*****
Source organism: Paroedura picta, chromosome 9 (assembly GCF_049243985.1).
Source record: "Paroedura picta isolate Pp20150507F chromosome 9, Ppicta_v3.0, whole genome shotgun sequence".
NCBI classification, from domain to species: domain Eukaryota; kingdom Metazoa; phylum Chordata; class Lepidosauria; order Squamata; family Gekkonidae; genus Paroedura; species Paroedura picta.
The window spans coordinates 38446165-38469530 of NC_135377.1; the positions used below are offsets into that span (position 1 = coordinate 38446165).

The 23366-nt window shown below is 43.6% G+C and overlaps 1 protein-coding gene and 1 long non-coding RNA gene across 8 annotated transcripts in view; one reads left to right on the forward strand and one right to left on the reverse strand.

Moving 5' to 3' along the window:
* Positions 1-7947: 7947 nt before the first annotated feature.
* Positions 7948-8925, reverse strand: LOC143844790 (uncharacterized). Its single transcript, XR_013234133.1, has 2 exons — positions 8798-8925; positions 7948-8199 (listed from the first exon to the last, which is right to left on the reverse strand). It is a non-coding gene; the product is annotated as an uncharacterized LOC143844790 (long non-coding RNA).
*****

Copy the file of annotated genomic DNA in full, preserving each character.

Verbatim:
Source organism: Paroedura picta, chromosome 9 (assembly GCF_049243985.1).
Source record: "Paroedura picta isolate Pp20150507F chromosome 9, Ppicta_v3.0, whole genome shotgun sequence".
NCBI classification, from domain to species: domain Eukaryota; kingdom Metazoa; phylum Chordata; class Lepidosauria; order Squamata; family Gekkonidae; genus Paroedura; species Paroedura picta.
The window spans coordinates 38446165-38469530 of NC_135377.1; the positions used below are offsets into that span (position 1 = coordinate 38446165).

The 23366-nt window shown below is 43.6% G+C and overlaps 1 protein-coding gene and 1 long non-coding RNA gene across 8 annotated transcripts in view; one reads left to right on the forward strand and one right to left on the reverse strand.

Moving 5' to 3' along the window:
* Positions 1-7947: 7947 nt before the first annotated feature.
* Positions 7948-8925, reverse strand: LOC143844790 (uncharacterized). Its single transcript, XR_013234133.1, has 2 exons — positions 8798-8925; positions 7948-8199 (listed from the first exon to the last, which is right to left on the reverse strand). It is a non-coding gene; the product is annotated as an uncharacterized LOC143844790 (long non-coding RNA).